I think we need another comparison to get a firmer idea of what's going on here. Pathfinder above, Amstell below:

The Pathfinder does have that waxier, smoothed-out look alright. Because the source is so poor, though, I'm not sure if we're actually losing any non-grain detail here. On a high end Blu-Ray transfer taken from a negative or film source, this kind of DNR would be untenable, but here? They may've made the right choice - or not. At this point, I think it boils down to preference. Both discs seem to be using the same source, but Pathfinder played with it some more, and whether they helped it or hurt it - I'll leave that up to you. What's less subjective is that the colors are better on the Path disc, but there's slightly more vertical information on the Amstell (look at the elbow on the left).

You might ask, why not have a look at the opening shot you used to compare Pathfinder to all those other versions in your last post? Oh I was intending to, but the Amstell disc is missing the opening shot! Amstell throws us in on the close-up, after the shot that pans out from a medium to a wide, showing Bilitis's bedroom, shoes etc. I have to say, I was not expecting that when I popped this disc in.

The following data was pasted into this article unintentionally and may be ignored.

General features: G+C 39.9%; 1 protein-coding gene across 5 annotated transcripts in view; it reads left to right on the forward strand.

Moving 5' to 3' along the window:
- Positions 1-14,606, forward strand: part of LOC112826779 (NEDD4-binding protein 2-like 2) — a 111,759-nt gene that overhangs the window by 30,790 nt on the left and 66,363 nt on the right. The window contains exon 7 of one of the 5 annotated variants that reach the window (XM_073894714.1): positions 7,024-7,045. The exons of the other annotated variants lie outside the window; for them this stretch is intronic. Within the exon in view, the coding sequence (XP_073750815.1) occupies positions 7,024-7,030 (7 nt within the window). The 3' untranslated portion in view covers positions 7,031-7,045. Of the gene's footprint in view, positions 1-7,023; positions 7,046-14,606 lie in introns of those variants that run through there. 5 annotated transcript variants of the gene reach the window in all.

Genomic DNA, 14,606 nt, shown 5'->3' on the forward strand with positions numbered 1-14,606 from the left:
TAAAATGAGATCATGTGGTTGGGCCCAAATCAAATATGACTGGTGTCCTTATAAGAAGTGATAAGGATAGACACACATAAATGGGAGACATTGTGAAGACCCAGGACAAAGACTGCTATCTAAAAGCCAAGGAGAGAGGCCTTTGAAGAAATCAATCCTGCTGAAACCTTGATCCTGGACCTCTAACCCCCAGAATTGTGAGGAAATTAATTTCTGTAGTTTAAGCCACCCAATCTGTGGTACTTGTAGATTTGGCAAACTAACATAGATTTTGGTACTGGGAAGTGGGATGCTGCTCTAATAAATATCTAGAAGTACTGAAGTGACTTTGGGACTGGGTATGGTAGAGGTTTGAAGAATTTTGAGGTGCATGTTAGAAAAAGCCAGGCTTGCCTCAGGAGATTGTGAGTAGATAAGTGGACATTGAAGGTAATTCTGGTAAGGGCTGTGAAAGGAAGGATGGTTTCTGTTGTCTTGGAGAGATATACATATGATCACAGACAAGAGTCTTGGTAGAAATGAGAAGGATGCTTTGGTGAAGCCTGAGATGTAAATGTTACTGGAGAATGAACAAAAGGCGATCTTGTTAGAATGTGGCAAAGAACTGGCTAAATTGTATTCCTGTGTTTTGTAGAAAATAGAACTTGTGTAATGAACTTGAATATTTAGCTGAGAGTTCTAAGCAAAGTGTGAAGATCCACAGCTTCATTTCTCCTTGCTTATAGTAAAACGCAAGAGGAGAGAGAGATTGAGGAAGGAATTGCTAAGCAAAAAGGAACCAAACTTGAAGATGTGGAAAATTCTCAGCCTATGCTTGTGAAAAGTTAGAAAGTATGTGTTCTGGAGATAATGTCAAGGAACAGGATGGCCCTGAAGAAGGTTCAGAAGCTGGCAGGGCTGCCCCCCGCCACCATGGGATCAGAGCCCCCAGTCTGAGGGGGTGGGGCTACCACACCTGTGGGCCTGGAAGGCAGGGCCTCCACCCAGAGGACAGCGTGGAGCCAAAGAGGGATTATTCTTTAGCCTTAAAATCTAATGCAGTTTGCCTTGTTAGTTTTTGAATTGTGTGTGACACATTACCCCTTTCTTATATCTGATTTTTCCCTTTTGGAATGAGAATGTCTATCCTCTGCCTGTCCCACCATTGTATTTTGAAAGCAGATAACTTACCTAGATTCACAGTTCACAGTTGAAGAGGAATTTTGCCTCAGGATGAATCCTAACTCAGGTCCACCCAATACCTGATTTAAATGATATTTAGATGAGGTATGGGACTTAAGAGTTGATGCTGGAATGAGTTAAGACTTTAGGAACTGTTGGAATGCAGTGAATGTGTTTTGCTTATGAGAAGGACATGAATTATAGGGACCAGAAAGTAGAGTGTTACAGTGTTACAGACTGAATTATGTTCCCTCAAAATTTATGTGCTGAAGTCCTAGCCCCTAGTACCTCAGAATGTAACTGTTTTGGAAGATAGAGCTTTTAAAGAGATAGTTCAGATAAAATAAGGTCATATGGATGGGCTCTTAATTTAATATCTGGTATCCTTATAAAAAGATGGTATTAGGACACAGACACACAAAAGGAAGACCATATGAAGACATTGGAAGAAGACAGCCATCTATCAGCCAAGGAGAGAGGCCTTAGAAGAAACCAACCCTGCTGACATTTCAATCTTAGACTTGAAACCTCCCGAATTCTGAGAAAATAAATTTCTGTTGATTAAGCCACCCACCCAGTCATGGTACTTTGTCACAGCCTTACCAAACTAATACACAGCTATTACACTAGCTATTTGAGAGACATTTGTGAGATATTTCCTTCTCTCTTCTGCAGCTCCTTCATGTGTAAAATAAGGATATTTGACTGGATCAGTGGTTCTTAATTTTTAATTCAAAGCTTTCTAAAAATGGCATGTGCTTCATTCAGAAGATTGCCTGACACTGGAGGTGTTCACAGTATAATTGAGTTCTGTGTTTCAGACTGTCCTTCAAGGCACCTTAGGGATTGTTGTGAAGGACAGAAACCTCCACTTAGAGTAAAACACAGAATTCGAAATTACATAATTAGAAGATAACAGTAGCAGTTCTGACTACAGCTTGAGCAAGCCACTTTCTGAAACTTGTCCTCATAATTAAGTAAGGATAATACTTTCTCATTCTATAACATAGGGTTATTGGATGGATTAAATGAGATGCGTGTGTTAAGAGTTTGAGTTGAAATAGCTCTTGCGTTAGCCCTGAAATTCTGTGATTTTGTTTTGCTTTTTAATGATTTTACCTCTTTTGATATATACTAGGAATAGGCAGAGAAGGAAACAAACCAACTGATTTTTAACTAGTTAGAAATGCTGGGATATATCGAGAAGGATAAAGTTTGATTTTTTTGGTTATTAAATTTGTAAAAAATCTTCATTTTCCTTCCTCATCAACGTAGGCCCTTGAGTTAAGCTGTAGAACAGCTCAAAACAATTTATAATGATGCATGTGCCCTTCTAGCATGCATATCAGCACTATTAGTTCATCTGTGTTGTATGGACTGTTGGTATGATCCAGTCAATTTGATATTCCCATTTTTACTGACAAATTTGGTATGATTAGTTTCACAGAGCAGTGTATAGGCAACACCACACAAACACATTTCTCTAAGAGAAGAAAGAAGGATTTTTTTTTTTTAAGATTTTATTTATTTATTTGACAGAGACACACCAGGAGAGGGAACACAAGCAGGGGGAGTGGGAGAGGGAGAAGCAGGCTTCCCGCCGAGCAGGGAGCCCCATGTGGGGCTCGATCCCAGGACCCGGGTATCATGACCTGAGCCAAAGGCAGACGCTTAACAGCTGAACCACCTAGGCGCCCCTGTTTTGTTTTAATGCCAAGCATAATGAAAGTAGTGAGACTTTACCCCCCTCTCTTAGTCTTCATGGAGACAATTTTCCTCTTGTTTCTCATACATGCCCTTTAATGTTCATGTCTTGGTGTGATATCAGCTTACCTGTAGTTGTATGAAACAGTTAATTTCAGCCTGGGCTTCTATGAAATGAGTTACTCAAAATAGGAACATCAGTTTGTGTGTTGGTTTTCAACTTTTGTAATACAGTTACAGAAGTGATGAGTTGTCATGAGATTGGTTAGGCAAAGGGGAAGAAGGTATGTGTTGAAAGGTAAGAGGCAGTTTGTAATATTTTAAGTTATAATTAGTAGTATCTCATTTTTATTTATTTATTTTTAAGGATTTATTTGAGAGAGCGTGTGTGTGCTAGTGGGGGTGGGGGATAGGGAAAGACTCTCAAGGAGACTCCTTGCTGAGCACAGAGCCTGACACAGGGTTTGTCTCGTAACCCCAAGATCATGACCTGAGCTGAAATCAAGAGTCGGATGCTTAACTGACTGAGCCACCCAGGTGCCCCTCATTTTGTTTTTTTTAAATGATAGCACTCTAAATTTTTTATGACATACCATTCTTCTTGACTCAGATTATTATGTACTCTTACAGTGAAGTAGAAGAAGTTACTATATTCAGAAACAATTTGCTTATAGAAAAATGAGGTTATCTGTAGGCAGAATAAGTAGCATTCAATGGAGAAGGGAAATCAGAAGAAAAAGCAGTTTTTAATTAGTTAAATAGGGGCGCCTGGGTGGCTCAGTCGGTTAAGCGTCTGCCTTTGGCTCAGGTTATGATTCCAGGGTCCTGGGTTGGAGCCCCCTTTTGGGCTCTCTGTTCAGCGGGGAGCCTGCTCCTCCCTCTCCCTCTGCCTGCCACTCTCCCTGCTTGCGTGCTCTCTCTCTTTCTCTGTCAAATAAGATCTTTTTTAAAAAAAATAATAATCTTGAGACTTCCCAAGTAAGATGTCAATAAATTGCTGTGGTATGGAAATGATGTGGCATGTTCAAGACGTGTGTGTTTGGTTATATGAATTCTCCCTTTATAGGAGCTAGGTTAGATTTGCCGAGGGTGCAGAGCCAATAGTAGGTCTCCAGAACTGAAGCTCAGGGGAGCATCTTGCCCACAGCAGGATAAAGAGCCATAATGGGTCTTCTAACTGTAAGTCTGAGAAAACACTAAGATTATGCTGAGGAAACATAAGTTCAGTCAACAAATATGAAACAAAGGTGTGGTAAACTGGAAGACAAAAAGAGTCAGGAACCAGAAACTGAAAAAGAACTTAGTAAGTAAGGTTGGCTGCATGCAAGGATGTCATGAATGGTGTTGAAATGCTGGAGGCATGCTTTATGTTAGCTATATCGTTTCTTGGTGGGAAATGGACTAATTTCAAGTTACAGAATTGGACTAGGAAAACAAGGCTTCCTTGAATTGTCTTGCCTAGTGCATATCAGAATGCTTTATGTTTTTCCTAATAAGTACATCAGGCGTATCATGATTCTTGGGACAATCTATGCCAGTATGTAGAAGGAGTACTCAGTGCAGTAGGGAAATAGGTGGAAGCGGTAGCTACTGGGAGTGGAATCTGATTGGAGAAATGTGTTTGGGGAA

How do the discs compare outside of the image comparison? Well, here Pathfinder wins hands down. The Amstell disc has nothing but a simple Play button on the menu. Not only do you not get the extras (the soundtrack album, gallery and Breillat interview), you also don't get the subtitles or the alternate audio. While the English dub seems to use the original actress's voice (well, I'm not sure but our commenter seems confident that it's her), it's still obviously a pretty chintzy dub. The French audio track definitely sounds like the most naturalistic audio of the three, and the optional subs are a definite plus in cases like this.